Interview: Maiah Manser chats with NWMS

Maiah Manser – Courtesy TRUTHGUN

We were thrilled to chat with Maiah Manser as we’ve been fans since we discovered her around Seattle a few years ago. The once Seattle resident moved to Los Angeles a couple of years ago and we caught up with her about her upcoming tour dates, plans, music, and what’s been going on. She plays Seattle’s Barboza on October 30th and it should be a great show to catch. Her latest video is also out now and you can check it out below.

NWMS: How has the move to LA changed you artistically if at all?

Manser: Moving here for me was very beneficial for my mental health, I love Seattle, I was there for seven years but the weather really messed with me. At first it felt like the sun was mocking me here and for a while I couldn’t get out of the mindset of Seattle. I created a really dark sound when I lived there and I still do that but if feels like a weight has lifted since I get more sunshine now.

NWMS: I can see how that would work, I sometimes don’t understand how people can enjoy this weather all the time.

Manser: I will say this; I grew up in Bend, Oregon which is fairly sunny and in the desert. When I came to Seattle I was loving the rain, for quite a few years. As time progressed though I realized that I couldn’t do it anymore. When I made the decision to move, it did change my life as I already have to navigate my life through some anxiety and depressive habits. I really do miss my friends there and all the people but I had to do it.

NWMS: Tell me about the new single coming out and what’s been going on with that.

Manser: I’ve been releasing a lot of music over the last year, I took a break for some time because I was suffering from a vocal cord injury. This one will be the fourth single in about a year, and it’s called “DoLL”. It’s a fierce, sassy, forward song, and I’m really excited to put this one out. It feels like everything I’ve wanted to say about that word, doll, is such a female stereotype, and I feel that from the song I’ve been able to release this sarcastic anger out. It started and stemmed through a bad situation in a relationship but it also for me is a question to society. I’m ready for people to have it and feel that power from it too.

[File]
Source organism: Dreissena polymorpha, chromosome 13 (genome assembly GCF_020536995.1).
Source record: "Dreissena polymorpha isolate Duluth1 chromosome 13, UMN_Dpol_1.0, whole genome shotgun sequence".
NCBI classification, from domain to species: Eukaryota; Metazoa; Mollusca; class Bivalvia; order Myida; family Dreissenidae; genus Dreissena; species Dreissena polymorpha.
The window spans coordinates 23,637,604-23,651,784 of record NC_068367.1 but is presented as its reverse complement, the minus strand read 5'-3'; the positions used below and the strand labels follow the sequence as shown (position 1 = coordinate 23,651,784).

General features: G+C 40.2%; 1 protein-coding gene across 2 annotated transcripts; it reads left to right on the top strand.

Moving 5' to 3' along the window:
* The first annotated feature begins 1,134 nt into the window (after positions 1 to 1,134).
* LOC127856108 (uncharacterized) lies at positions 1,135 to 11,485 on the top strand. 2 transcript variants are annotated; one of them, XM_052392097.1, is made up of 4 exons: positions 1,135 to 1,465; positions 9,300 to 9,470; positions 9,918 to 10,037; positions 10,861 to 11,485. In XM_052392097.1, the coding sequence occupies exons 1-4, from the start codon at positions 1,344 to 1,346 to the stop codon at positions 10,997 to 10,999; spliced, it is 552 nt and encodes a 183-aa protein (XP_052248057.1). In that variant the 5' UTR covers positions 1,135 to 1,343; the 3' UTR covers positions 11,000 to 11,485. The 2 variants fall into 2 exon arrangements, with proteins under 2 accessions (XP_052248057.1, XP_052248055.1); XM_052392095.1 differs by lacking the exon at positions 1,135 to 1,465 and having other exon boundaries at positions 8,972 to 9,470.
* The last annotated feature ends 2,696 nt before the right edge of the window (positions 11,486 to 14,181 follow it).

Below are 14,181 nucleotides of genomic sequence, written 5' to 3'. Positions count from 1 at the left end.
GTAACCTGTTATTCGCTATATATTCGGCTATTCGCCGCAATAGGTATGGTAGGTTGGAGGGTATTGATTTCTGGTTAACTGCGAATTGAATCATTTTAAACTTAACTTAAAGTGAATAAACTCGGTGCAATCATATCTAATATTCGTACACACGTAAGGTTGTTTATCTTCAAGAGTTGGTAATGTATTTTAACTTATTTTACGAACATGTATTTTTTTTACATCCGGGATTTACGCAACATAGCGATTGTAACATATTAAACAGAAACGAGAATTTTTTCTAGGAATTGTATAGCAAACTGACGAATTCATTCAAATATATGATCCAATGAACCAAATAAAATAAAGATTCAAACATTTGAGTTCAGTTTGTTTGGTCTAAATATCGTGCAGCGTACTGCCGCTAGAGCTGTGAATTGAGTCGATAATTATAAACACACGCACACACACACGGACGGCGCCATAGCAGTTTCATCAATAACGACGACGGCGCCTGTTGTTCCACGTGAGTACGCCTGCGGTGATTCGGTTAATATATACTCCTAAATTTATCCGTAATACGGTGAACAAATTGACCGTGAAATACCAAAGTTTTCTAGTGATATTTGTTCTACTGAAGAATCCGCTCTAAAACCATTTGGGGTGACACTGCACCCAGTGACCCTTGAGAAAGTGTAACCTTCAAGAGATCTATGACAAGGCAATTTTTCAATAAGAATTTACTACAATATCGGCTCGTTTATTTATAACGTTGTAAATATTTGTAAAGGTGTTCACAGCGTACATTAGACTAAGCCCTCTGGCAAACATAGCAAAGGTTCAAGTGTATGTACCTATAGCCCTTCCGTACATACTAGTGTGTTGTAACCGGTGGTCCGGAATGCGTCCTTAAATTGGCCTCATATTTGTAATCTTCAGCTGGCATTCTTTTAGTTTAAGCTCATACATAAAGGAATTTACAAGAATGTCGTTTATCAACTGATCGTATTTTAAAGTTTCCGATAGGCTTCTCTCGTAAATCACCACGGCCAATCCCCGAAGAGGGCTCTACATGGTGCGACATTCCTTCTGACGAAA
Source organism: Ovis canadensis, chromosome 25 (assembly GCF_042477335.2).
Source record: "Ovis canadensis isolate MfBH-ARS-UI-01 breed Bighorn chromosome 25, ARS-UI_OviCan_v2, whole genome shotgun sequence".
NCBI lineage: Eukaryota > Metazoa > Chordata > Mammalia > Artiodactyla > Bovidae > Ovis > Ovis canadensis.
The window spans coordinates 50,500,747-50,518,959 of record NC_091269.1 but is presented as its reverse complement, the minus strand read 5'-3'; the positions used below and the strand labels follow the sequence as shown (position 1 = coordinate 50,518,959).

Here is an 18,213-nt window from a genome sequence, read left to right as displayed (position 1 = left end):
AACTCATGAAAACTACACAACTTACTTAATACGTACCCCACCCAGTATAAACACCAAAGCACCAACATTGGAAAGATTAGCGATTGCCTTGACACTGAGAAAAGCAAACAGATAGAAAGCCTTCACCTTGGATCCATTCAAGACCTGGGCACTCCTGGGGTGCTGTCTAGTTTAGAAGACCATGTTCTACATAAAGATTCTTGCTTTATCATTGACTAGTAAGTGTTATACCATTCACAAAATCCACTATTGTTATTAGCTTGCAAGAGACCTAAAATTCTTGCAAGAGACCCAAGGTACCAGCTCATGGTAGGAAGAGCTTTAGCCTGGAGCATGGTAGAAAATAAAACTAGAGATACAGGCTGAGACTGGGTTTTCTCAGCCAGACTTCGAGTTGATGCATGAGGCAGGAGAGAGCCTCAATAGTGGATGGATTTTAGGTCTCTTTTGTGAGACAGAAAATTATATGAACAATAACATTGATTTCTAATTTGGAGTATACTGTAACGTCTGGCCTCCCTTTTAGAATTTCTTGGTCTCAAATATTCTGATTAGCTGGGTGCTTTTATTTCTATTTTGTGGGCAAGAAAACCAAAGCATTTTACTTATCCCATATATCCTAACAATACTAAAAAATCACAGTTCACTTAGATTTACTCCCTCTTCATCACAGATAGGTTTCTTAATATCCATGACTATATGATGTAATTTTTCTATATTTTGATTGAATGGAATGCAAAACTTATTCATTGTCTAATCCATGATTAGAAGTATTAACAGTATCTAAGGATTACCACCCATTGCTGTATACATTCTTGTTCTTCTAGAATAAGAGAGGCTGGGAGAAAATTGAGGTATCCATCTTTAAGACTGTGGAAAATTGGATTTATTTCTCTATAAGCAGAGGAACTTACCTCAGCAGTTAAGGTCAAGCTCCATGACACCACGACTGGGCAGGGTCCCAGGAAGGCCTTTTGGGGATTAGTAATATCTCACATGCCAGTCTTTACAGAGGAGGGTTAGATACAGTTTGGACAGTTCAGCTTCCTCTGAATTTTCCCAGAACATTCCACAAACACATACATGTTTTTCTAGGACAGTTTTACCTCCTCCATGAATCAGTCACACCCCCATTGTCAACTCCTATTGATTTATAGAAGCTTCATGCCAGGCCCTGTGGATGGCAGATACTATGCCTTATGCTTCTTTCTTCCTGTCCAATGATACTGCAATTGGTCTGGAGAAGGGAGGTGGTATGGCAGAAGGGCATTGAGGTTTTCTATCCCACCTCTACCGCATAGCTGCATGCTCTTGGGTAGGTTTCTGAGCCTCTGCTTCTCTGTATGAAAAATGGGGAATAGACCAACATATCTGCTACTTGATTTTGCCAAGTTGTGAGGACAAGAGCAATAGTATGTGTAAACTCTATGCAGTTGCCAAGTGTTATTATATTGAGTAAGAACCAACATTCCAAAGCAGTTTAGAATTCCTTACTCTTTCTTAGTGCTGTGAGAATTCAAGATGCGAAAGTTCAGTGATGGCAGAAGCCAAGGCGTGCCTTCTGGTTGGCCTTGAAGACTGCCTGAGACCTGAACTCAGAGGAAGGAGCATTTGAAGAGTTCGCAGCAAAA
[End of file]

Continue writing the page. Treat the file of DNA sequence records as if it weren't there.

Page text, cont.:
NWMS: Are you working all of this into a full length release?

Manser: My dream would be to make an album out of these songs because I love creating albums but I’m figuring that out at the moment. It might become an EP but we’ll see, I want to make it into a masterpiece either way.

NWMS: You’ve had an interesting journey so far and I wanted to ask how your life has evolved since you started off as Mary Lambert’s backup singer? Did you always want to become a solo artist?

Manser: I met Mary in college and I loved singing with her and we have a really great rapport with each other. I think I was nineteen when we first started and then things really took off for her which was awesome because she is so talented. She always knew I wanted to pursue a solo career and in a mutual understanding we parted ways after a while, not in any bad way of course. I learned so many valuable parts about the industry through her and seeing what she overcame; her story is very inspiring. I’m excited because I’m going to be featured in her upcoming album coming out in November called, “Easy to Leave.”